JP Morgan Previews Obama's Tomorrow Speech: "We Anticipate That Little Will Come Out Of It"

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JP Morgan, whose Banker In Chief has not spared harsh words in the past to describe the POTUS, has released its just as uncompromising assessment of tomorrow's Obama speech which if predictions are correct, will be such a load of hot air, that the mere non-news factor alone should send the market into a volumetric coma on Friday, hence pushing ES limit up easy by close of Friday. Michael Feroli's take: "Cynically, one could say this is merely pushing back the fiscal drag past the time of the next election. More constructively, one could argue that this is pushing back the fiscal drag to a point in time when household sector balance sheet repair has hopefully progressed enough that the private sector can generate self-sustaining growth momentum. Either way, the Republicans in the House are unlikely to be easily impressed by the President's arguments. None of the major programs proposed has received much support from Republicans, and if any were eventually passed it would probably only be after bruising negotiations later in the year. All in all, we anticipate that little will come out of tomorrow's speech to make us re-think the near-term outlook." The outlook, in question and presented previously, being one that jives with the S&P at 900, and certainly not at 1200.

From JP Morgan's Michael Feroli

Preview of tomorrow's policy talks

 

Tomorrow will bring two closely-followed speeches, one by Fed Chairman Bernanke, the other by President Obama. We expect the former will create much less news than the latter. Bernanke's 1:30pm address to the Minnesota Economics Club will discuss the economic outlook but likely deliver few clues about the actions to be considered at the upcoming two-day FOMC meeting. The shift to a two-day meeting to air views could represent an attempt to re-affirm a sense of collegiality into the deliberations. Any strong signalling of a pre-ordained policy preference in tomorrow's speech could be seen as front-running the committee and at odds with the spirit of collegiality.

 

The President's speech at 7pm, before the Packers-Saints game, will be much more explicit about policy preferences, even as he is much less likely than Bernanke to see all of his preferences realized. Media reports indicate that the President will likely petition Congress for an additional $200-$300 billion of tax cuts and spending increases. The centerpiece of this will almost surely be an extension of the one-year, 2%-point reduction in payroll withholding taxes. With a price tag of around $110-$120 billion, this tax cut could represent as much as half of the dollar value of the President's proposals. Another significant proposal will likely be an extension of emergency unemployment benefits, which, like the payroll tax cut, is scheduled to lapse in January of next year. More generally, we see the aim of the proposed initiatives as largely to offset the impending fiscal drag scheduled for next year. As the table below shows, the expiration of the two above-mentioned programs, as well as the gradual phase-out of other temporary stimulus measures, implies a narrowing of the structural (i.e. non-cyclical) deficit of around $350 billion next year. Our estimates put the implied drag on GDP growth at over 1.5%. If the President were to get all he wanted, this would offset almost all of that drag.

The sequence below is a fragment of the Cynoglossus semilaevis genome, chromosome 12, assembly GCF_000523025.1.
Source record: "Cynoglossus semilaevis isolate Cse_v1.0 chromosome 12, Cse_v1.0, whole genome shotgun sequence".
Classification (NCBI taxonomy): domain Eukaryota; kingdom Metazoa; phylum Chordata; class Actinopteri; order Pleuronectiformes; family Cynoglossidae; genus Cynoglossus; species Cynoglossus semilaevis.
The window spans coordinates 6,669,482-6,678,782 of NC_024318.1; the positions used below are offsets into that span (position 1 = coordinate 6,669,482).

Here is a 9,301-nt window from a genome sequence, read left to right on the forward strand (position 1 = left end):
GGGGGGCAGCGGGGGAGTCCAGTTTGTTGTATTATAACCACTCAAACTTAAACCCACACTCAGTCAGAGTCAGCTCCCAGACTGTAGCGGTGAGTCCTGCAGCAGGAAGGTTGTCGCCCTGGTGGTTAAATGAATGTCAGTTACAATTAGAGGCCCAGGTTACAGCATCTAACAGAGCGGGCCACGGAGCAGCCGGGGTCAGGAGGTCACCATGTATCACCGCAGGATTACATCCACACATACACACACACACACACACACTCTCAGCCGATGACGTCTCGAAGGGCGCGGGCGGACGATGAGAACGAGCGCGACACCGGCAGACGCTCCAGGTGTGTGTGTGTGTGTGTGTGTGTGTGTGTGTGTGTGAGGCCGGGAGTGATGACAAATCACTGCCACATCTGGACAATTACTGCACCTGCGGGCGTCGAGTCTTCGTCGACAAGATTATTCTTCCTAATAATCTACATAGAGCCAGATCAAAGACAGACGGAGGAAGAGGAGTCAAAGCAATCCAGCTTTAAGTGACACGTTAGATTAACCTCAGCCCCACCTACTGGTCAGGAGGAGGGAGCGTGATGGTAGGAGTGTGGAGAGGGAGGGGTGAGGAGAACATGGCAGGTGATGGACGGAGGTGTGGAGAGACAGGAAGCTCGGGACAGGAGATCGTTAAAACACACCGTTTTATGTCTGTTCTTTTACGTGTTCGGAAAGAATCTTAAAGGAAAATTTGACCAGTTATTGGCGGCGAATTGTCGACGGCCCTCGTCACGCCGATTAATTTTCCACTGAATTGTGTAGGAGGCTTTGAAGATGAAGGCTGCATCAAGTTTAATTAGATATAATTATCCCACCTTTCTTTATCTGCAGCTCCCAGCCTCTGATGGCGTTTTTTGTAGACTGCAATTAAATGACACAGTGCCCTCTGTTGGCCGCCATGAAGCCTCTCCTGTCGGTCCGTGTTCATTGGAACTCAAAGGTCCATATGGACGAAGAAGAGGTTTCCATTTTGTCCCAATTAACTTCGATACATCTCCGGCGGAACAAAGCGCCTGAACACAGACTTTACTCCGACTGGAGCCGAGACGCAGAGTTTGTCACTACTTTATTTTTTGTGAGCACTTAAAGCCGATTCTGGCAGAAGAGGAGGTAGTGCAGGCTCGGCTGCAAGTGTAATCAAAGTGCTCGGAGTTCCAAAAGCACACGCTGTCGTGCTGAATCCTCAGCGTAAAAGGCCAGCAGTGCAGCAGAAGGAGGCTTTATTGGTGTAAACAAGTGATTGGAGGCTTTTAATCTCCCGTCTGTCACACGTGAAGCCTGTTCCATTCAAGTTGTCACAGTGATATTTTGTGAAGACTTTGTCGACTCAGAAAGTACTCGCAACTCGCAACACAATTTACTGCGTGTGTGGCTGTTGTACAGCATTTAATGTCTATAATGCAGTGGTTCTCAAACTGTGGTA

Cynically, one could say this is merely pushing back the fiscal drag past the time of the next election. More constructively, one could argue that this is pushing back the fiscal drag to a point in time when household sector balance sheet repair has hopefully progressed enough that the private sector can generate self-sustaining growth momentum. Either way, the Republicans in the House are unlikely to be easily impressed by the President's arguments. None of the major programs proposed has received much support from Republicans, and if any were eventually passed it would probably only be after bruising negotiations later in the year. All in all, we anticipate that little will come out of tomorrow's speech to make us re-think the near-term outlook.